After college I found myself with a useless degree in physics and no real prospects for a decent job. I moved back into my parent’s Brooklyn apartment and worked part time for minimum wage as a vault attendant in a neighborhood bank.
It was the most depressing time in my life. I remember not being able to sleep and watching late night infomercials full of inspirational “you too can live the life of your dreams” self-help nonsense that just made me more depressed.
Truth is, the whole Tony Robbins/Tim Ferriss “unleash the sleeping giant within, escape 9-to-5 and join the new rich” genre has always made my skin crawl because, well, I guess I’ve always known self-serving BS when I hear it.
Even then I knew that, if something sounds too good to be true, it probably is.
No matter how you spin it, success that’s built entirely on selling people a book or a seminar that promises the secret to success is just a self-help-style Ponzi or pyramid scheme. It’s like a perpetual-motion machine for making money: no friction, no products, no expertise, and yet everyone gets rich. I don’t think so.
The very thought that I might have bought into that baloney in a moment of weakness and become a disciple of the shyster way gives me the creeps. What’s scary is that I probably would have been damn good at it. I can motivate like nobody’s business. Selling is in my blood.
But I didn’t. Instead I put myself out there, learned about the coming digital age, trusted my gut, got a Master’s degree in electrical engineering, found my way into the high-tech industry, and the rest is history.
To this day I thank my lucky stars for the work ethic my dad taught me, the brains to think critically and the instincts that can only come from growing up on the streets of New York. I’m grateful to have had the opportunity to earn a good living by providing real products and services that genuinely help businesses and people.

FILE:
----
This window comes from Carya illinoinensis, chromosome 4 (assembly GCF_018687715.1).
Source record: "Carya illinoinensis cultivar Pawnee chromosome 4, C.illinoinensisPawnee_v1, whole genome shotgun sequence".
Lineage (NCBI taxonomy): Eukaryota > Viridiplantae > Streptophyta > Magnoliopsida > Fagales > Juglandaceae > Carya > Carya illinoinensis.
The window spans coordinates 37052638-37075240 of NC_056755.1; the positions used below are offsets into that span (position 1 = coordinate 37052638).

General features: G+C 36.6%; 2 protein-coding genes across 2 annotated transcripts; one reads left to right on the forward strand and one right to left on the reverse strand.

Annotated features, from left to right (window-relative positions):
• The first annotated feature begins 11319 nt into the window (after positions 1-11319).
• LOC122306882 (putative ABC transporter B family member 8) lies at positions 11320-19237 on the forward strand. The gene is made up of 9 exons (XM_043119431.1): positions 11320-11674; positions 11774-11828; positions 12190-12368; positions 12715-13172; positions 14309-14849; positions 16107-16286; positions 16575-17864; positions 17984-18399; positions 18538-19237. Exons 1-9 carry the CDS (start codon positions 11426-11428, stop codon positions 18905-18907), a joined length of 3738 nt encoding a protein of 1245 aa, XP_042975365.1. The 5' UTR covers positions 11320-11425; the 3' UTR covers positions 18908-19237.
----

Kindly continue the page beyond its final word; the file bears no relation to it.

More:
When I look at the data on Millennials being perhaps the most underemployed, unemployed and indebted generation in history, I can’t help but feel a strong sense of empathy. I may be in a Baby Boomer body but my experience right after college was Gen Y all the way. And I want to help.
From this vantage point I can honestly say there’s a universe of opportunity out there for those with the same sort of ambition and drive that I had, but only if you follow the right path and don’t go astray. Here’s my advice for accomplishing that, in a nutshell:
1. If it sounds too good to be true, it is.
Not only would I skip the empty promises of the self-help/personal development genre, I’d also steer clear of the entire Web 2.0, social media, user-generated content space. Nobody makes a living there except Google and Facebook. If that’s news to you, check out this excerpt of “You Are Not A Gadget” by Internet pioneer Jaron Lanier.
2. Make your own luck.
Successful people make their own luck by putting themselves out there, listening to their instincts and taking decisive action, even if it seems risky or impulsive at the time. And that means getting out from behind your computer, talking to real business leaders and making smart career decisions that make sense.
3. Rinse and repeat.
Once you get out, gain some experience and start to learn how the real business world works, you’ll begin to observe certain patterns. Perhaps the most basic of these is that opportunity can’t find you if you’re not where the action is and nothing good will happen if you don’t take action. Be there, listen and act. Turn the crank. Simple as that.
Related: 7 Things Successful Entrepreneurs Do